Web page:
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Covid19 Coverage

Vaccine injury claims could face bureaucratic ‘black hole’

Christina Grim holds a family photograph that includes her mother, Verl Grim, top right, at her home in Littlestown, Pa. Grim contends that an H1N1 vaccination triggered her mother’s Guillain-Barre syndrome, an immune system disorder that caused her death in 2010. But she missed a one-year deadline for filing and her claim to the federal Countermeasures Injury Compensation Program was denied. (AP Photo/Steve Ruark)

Lost in the U.S. launch of the coronavirus vaccine is a fact most don’t know when they roll up their sleeves: In rare cases of serious illness from the shots, the injured are blocked from suing and steered instead to ...

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Advocate’s View: Foster care case may affect challenges to COVID restrictions

Jared K. Cook (Provided photo)

A little over a month ago, the United States Supreme Court heard oral argument in Fulton v. City of Philadelphia. Fulton challenges a decision by the city of Philadelphia to stop referring foster-care cases to a Catholic foster-care association because ...

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Businesses, lacking legal immunity, fear COVID-19 lawsuits

The Big Moose Inn, in Millinocket, Maine, was the setting for an Aug. 7 wedding reception that has since been linked to numerous cases of the coronavirus, and several deaths. The estates of at least three nursing home residents whose deaths were linked to the wedding reception intend to sue the inn. (AP Photo/Robert F. Bukaty, File)

PORTLAND, Maine — Plans for a lawsuit against a Maine venue that hosted what became a “superspreader” wedding reception underscore the liability risks to small businesses amid the coronavirus pandemic and an uphill push by Republicans in Congress to give ...

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1 in 5 prisoners in the US has had COVID-19; 1,700 have died

FILE- In this June 18, 2015 file photo, prisoners stand in a crowded lunch line during a prison tour at Elmore Correctional Facility in Elmore, Ala. he Justice Department has determined that Alabama's prisons are violating the Constitution by failing to protect inmates from violence and sexual abuse and by housing them in unsafe and overcrowded facilities, according to a scathing report Wednesda, April 3, 2019, that described the problems as "severe" and "systemic.". (AP Photo/Brynn Anderson)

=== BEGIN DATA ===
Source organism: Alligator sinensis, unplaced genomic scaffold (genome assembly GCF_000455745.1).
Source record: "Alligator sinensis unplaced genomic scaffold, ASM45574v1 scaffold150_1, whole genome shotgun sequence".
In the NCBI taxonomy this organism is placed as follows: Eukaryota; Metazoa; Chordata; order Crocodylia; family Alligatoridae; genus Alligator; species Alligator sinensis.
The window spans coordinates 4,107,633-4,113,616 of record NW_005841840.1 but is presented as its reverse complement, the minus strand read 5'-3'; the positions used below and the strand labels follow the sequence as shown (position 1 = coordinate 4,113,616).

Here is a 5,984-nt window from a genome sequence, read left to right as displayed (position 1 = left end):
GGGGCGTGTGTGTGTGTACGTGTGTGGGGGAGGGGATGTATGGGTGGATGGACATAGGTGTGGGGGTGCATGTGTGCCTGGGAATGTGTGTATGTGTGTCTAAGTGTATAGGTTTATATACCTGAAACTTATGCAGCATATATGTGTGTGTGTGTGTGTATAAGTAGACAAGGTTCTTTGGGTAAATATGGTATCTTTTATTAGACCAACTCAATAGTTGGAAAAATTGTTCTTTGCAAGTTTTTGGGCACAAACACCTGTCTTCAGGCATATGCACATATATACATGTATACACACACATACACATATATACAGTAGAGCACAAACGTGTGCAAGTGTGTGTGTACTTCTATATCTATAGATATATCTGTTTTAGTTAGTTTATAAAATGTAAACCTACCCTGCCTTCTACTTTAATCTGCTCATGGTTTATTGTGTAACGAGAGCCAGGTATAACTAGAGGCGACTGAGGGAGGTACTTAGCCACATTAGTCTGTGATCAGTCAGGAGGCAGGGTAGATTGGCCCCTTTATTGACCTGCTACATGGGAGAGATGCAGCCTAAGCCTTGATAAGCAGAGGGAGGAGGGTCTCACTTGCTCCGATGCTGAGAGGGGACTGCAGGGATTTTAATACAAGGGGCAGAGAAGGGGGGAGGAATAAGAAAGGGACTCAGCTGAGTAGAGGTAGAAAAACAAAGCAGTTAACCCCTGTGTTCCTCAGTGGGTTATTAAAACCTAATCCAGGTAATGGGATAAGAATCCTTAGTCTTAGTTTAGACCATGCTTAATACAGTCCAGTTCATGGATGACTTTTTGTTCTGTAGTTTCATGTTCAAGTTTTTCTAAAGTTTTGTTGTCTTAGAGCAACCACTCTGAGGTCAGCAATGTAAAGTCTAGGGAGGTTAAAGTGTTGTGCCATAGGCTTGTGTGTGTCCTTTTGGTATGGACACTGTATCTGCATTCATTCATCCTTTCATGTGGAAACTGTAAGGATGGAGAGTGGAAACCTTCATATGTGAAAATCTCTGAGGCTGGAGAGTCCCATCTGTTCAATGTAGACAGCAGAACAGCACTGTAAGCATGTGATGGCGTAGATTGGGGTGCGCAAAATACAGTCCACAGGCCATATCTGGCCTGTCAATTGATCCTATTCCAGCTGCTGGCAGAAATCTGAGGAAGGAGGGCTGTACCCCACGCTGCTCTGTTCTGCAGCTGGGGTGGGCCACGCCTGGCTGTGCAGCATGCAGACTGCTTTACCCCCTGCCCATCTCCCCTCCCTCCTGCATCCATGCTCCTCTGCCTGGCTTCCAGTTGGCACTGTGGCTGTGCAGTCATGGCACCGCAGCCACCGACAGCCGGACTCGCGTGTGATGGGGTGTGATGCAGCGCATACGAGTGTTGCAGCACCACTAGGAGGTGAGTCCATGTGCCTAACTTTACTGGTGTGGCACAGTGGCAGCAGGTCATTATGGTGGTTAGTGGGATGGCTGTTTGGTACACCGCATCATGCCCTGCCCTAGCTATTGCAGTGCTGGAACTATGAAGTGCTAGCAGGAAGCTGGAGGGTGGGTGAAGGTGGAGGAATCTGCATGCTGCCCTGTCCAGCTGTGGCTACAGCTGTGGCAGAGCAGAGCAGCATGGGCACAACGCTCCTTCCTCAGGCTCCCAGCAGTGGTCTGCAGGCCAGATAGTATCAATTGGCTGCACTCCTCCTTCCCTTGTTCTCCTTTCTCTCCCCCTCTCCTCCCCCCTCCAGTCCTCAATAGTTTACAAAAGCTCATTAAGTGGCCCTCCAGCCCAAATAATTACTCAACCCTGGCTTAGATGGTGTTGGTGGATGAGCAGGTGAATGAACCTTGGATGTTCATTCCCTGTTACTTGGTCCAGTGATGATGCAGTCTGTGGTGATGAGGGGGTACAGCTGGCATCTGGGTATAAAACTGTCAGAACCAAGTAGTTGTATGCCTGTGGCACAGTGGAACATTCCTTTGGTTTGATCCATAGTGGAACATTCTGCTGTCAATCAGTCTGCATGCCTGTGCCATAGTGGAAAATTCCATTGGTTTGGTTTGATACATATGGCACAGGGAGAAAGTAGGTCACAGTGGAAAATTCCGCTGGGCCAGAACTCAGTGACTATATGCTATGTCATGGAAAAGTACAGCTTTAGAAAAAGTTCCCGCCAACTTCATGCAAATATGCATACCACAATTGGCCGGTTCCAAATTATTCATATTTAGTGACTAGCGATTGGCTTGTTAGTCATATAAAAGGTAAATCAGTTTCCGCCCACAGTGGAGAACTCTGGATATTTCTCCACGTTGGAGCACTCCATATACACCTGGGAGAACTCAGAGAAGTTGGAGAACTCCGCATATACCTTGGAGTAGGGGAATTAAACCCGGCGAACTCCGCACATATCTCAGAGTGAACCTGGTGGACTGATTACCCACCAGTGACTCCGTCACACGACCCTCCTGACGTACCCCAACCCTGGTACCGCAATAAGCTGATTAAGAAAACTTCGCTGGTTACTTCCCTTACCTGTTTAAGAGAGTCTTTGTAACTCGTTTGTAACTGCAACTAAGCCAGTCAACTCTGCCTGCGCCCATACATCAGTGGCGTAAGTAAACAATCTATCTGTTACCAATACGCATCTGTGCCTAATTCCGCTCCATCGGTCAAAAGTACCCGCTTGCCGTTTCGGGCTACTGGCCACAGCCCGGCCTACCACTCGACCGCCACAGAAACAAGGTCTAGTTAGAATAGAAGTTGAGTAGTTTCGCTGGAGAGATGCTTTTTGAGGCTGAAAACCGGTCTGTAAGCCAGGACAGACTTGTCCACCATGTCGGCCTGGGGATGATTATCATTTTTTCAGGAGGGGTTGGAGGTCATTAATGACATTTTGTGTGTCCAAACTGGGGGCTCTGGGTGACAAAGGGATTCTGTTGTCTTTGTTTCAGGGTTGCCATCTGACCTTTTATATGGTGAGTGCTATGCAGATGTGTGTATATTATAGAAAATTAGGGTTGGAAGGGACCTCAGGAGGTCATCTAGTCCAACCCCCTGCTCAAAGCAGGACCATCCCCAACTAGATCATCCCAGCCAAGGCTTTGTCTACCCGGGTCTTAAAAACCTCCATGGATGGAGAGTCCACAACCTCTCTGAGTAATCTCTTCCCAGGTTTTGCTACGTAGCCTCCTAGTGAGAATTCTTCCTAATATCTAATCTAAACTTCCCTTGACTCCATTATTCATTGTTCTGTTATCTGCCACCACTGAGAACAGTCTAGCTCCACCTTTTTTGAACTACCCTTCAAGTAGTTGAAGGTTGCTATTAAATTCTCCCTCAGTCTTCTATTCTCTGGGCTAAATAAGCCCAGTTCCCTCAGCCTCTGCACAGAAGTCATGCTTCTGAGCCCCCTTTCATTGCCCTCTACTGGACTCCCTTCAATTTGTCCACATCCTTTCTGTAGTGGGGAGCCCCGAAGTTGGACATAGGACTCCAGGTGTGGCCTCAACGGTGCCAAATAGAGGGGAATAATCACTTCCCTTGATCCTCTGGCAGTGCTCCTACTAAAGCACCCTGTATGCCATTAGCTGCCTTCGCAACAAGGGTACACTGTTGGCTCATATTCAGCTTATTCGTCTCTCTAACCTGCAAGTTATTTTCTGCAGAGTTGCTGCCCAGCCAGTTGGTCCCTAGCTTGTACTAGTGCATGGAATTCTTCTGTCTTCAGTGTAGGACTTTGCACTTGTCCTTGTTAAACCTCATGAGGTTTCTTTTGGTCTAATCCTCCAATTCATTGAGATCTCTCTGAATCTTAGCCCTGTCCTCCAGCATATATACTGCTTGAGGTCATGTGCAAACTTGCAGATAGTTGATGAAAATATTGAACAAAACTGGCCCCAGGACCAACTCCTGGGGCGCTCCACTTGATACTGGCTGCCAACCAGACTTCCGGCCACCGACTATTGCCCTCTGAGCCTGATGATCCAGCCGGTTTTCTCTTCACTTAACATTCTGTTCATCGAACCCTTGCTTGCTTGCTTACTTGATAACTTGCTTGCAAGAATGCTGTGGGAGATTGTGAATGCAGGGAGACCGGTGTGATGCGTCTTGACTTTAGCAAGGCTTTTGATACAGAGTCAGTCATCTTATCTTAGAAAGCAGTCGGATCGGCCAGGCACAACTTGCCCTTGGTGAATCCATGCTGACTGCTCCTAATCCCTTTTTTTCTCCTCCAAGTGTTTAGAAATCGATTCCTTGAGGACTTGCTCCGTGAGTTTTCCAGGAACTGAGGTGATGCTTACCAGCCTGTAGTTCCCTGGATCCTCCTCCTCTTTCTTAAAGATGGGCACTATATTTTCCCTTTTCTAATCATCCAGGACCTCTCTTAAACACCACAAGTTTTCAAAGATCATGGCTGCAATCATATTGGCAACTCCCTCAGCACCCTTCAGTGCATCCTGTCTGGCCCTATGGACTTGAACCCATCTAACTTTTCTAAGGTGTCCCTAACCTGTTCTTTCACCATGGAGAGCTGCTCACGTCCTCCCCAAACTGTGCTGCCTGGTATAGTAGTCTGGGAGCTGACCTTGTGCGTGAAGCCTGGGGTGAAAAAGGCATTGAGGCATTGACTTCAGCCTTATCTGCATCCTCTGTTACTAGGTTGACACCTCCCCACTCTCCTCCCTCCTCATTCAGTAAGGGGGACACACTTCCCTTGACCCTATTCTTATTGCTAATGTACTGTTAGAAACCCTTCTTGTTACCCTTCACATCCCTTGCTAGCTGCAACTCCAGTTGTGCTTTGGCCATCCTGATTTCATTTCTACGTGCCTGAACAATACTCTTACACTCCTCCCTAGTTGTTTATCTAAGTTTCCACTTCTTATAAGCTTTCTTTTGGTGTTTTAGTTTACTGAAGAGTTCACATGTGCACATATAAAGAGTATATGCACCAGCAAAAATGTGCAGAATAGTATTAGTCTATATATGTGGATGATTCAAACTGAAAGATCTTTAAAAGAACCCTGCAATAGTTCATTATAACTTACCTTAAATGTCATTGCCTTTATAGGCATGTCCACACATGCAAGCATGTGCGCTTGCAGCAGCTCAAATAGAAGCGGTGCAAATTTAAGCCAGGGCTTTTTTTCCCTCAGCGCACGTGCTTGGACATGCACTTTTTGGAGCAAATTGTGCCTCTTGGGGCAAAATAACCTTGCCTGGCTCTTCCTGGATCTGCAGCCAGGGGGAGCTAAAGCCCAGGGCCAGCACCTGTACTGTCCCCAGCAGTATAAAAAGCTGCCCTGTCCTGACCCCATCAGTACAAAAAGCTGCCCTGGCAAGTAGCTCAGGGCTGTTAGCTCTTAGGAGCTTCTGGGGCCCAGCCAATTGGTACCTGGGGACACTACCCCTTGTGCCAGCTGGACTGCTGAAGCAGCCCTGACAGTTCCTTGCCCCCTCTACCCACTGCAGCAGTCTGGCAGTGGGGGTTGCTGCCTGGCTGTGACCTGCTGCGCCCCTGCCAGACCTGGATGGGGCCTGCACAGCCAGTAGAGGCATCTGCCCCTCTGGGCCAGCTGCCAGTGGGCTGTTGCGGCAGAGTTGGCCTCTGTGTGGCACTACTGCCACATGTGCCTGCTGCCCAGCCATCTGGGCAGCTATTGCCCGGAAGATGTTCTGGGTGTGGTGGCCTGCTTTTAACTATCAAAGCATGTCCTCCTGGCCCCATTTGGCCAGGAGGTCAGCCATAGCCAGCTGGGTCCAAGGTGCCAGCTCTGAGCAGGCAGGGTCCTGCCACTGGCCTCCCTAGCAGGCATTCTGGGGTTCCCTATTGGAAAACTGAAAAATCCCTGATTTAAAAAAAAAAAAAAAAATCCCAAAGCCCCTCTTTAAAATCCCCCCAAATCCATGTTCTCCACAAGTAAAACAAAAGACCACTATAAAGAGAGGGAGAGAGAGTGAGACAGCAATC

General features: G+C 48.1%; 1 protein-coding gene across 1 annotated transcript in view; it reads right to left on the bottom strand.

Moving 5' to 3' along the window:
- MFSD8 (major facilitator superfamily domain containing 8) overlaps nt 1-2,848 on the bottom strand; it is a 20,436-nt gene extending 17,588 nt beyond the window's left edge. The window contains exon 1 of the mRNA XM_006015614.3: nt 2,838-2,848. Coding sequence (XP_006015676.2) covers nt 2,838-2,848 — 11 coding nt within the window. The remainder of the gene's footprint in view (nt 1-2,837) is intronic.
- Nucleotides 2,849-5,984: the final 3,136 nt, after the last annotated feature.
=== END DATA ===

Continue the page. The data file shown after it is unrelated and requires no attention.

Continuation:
LITTLE ROCK, Ark. — One in every five state and federal prisoners in the United States has tested positive for the coronavirus, a rate more than four times as high as the general population. In some states, more than half ...

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Tyson facing another lawsuit over employee COVID-19 death

STORM LAKE, Iowa (AP) — The family of a Tyson Foods employee are alleging in a lawsuit that he died from COVID-19 after the meat processing giant failed to implement safety protocols to guard against the coronavirus at the Iowa ...

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10 tips for employers considering a mandatory COVID-19 vaccination policy

Kramarchyk

The U.S. Food and Drug Administration (FDA) advisory committee has recommended that the FDA approve Pfizer’s COVID-19 vaccine for use in the United States under an Emergency Use Authorization (EUA). The question for employers once the vaccine becomes available for ...

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What COVID-19 has taught us about protecting against the next crisis

Jeffrey Harradine

We all know more seven months into this pandemic than we did at the outset, including businesses seeking legal redress for business disruption, breach of contract, insurance protection and business loss. It has been more than five months since my ...

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Jury duty? No thanks, say many, forcing trials to be delayed

The Schmidt family, from, left, Heather Schmidt, her husband Nicholas Philbrook, son Andrew, 4, father Raymond and daughter Ava interact in their backyard, Wednesday, Nov. 18, 2020, in Camarillo, Calif. Philbrook and his wife have been trying to convince court officials that he should be excused from jury duty because her father, a cancer survivor with diabetes, lives with them. But court officials told him that is not a valid reason and he must appear in court in early December. (AP Photo/Marcio Jose Sanchez)

HARTFORD, Conn. — Jury duty notices have set Nicholas Philbrook’s home on edge with worries about him contracting the coronavirus and passing it on to his father-in-law, a cancer survivor with diabetes in his mid-70s who is at higher risk ...

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